Other types of employment (extra-cursus)

i. EU/EFTA Nationals

Students living in Switzerland and matriculated at a Swiss university or technical college (Student B Permit) who wish to pursue an internship or employment outside their course of study may apply for a work permit through the OCPM (form E - activité accessoire). This allows them to work a maximum of 15 hours per week during term time and full-time during holidays.

ii. Non-EU/EFTA Nationals

Citizens of non-EU/EFTA countries are forbidden to seek paid employment during the first 6 months from their arrival in Switzerland. Thereafter, students who wish to work or pursue an internship outside their course of study may apply for a work permit through the OCPM (Form E - activité accessoire). This allows them to work a maximum of 15 hours per week during term time and full-time during holidays. Authorisation to work is conditional on the school or university attesting that the applicant is a student in good standing at a Swiss university or technical college, that the work will not delay graduation, and that working conditions and salaries are respected.


In Switzerland, the working relationship between employer and intern is subject to Swiss labour law. Hence, the usual terms of employment apply. Employers are therefore required to comply with the obligations set out in articles 319 and following of the Code of Obligations and Labour Code.

Moreover, employers must fulfil their obligations with regard to social insurance and work-related insurance as set out in the relevant federal and cantonal laws. These obligations consist in paying the employer's mandatory contributions to AVS/AI/APG (old-age, invalidity, and loss of income insurance schemes), an occupational and non-occupational accident insurance scheme, and an occupational pension fund.

a. Compensation

Under article 39J, letter b, of the Law on Inspection and Labor Relations (LIRT), internships that are part of a training or integration program are not subject to the minimum wage. Article 56E of the Regulations for the Implementation of the Law on Inspection and Labor Relations (RIRT), specifies that "internship contracts within the meaning of article 39J, letter b, of the law are the following internships :
  • a) orientation between 2 training courses; or
  • b) for professional or social reintegration, governed by federal or cantonal law; or
  • c) for professional or social reintegration, organized by the communes, subject to the unanimous approval of the supervisory board; or
  • d) Included in a training program; or
  • e) validated by a training institute.
Any other internship shall be considered as a first job subject to the minimum wage. Fixed at 23.- francs gross per hour when it came into force, the minimum wage according to the LIRT has been indexed to 23.14 francs gross per hour on January 1, 2021.

b. Social insurance and accident insurance

As a salaried employee, the intern must be registered with all mandatory social insurance schemes (see FAQ "Which social insurances are obligatory in Switzerland?"). In some circumstances, however, social insurance contributions are optional. If the intern's total income in a given calendar year is below CHF 2'300, social insurance contributions are deducted only if the intern requests it. Similarly, no social insurance payments are deducted if the intern has not yet entered their 18th year.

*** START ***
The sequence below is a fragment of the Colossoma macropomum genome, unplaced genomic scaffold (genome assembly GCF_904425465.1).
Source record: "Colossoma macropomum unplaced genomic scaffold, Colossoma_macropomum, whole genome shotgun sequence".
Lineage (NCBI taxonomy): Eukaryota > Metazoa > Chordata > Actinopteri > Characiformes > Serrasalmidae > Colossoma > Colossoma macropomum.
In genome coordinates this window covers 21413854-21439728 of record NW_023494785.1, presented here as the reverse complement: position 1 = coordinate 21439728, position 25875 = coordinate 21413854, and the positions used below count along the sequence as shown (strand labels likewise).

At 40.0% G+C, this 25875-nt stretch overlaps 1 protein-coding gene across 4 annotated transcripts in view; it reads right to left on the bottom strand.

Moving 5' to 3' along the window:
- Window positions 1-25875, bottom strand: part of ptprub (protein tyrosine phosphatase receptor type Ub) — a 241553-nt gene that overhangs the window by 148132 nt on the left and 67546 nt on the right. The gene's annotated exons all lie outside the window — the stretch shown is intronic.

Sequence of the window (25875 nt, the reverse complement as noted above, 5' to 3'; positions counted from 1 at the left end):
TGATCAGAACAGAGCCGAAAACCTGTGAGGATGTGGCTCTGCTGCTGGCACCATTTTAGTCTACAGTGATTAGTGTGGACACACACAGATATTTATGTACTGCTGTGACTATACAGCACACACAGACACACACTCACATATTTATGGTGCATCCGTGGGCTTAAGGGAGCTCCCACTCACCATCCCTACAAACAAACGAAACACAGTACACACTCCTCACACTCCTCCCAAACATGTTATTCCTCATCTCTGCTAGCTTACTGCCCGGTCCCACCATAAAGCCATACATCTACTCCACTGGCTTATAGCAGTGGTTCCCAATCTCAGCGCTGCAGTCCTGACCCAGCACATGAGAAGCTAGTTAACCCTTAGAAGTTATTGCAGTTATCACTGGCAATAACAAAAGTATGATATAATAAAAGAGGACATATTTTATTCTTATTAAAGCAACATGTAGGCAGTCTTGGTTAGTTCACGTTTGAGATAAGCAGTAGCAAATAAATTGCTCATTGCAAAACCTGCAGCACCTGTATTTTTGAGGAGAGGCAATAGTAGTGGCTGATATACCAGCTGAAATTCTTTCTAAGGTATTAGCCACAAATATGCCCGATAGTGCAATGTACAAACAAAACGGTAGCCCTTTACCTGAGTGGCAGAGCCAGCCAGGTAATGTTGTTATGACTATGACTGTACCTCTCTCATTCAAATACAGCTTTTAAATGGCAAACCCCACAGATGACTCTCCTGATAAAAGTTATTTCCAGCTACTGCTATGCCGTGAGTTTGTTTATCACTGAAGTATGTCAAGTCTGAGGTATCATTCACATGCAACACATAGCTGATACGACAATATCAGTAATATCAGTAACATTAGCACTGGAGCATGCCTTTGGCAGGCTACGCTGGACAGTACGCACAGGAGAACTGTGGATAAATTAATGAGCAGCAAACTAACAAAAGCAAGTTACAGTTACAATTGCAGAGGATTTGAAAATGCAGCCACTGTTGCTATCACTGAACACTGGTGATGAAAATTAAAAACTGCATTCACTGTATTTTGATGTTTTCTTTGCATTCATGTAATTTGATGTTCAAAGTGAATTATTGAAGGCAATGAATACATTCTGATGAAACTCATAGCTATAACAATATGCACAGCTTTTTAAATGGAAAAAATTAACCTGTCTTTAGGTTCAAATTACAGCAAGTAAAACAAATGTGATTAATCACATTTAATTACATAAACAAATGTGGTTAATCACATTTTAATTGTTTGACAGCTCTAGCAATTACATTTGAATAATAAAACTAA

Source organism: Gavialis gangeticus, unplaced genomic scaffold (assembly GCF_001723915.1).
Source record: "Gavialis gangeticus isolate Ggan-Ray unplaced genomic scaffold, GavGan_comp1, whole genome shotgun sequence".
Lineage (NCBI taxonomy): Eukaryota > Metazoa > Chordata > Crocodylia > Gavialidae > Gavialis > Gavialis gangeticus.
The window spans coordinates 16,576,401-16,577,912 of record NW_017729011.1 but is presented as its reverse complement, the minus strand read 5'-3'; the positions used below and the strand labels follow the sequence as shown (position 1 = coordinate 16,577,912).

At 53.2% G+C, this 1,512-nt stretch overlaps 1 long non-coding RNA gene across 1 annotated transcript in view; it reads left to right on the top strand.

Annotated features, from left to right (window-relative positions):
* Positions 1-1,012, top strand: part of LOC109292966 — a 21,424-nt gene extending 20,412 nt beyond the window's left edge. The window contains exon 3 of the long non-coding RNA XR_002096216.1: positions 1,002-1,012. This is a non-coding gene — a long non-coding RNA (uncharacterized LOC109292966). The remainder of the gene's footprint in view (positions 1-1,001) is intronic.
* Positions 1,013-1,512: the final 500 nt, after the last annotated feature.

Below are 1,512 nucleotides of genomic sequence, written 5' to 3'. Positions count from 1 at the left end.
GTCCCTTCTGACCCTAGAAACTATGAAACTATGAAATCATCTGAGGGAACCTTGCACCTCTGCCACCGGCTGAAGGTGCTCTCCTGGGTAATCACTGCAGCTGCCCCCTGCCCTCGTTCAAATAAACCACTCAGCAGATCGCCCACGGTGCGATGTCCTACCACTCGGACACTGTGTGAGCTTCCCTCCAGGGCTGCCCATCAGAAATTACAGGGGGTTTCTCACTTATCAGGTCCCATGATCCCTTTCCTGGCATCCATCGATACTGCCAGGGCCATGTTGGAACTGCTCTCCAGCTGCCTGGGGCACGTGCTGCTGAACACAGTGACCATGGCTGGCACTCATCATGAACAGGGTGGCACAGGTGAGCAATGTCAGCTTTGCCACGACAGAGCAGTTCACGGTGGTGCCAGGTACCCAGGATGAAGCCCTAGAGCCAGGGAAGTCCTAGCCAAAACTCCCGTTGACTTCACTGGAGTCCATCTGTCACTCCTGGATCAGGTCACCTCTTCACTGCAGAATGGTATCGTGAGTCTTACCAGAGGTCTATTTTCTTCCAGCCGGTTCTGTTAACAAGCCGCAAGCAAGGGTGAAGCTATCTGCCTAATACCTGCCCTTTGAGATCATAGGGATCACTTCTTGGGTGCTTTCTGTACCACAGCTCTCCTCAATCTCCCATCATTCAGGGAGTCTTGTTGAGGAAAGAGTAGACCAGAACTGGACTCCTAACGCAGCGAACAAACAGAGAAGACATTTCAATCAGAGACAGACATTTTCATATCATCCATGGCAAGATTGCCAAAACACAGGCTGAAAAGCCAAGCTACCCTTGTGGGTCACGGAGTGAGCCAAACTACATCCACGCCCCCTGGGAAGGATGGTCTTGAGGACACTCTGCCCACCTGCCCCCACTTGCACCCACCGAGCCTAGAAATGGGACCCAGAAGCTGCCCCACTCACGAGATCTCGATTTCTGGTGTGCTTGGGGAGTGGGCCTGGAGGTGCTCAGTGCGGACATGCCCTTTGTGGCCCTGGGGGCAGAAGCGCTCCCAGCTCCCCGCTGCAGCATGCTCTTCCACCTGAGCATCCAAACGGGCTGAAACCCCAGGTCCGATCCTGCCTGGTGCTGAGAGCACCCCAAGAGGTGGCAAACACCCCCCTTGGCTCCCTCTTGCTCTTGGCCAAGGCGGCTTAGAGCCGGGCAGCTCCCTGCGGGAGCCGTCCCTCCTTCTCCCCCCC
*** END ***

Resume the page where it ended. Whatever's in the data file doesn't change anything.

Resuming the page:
In principle, an intern's salary is subject to Occupational pension fund (LPP) contributions only when the contract is for longer than three months, the intern receives a monthly salary of more than CHF 1762 from the same employer, and the intern is over the age of 17 (LPP art. 2 and 7 and OPP2 art. 1j - b).

Accident insurance: According to Article 1a of the Accident Insurance Act (LAA) all employees, including interns, apprentices and volunteers, must be insured by their employer for occupational and non-occupational accidents. Employers are required to register the intern with an accident insurance plan and pay the minimum premium defined by the LAA, even if the work performed by the intern is unpaid (OLAA art. 115, para. 1-b).


a. Health insurance

Interns must take out a Swiss healthcare plan within three months of the beginning of their stay. This requirement may be waived, if the internship is for less than three months and the intern has comparable healthcare cover from another country, which is valid in Switzerland.

For more information, please check the brochure "The compulsory health insurance in a nutshell" published by the Federal Office of Public Health.

4. The Internship Contract

Internship contracts fall under the same legal provisions as regular employment contracts (article 319 and following of the Swiss Code of Obligations - CO).

The contract must include the following information:

  • The objectives and nature of the work (intern's duties and responsibilities, work plan)
  • The duration of the contract (start and end dates)
  • Weekly working hours
  • Supervisor's name
  • Salary and benefits provided by the organisation (e.g. meals, reimbursement of transportation or housing costs, etc.) as well as the manner in which it will be paid
  • Conditions for issuing a certificate at the end of the internship
  • Names of the parties to the contract (three-way contract)




Internships and first jobs: definitions and applicable working conditions (22.06.2021)

Internship and 1st job (pdf)Presentation .pdf from OCIRT
In French: video of the conference on Vimeo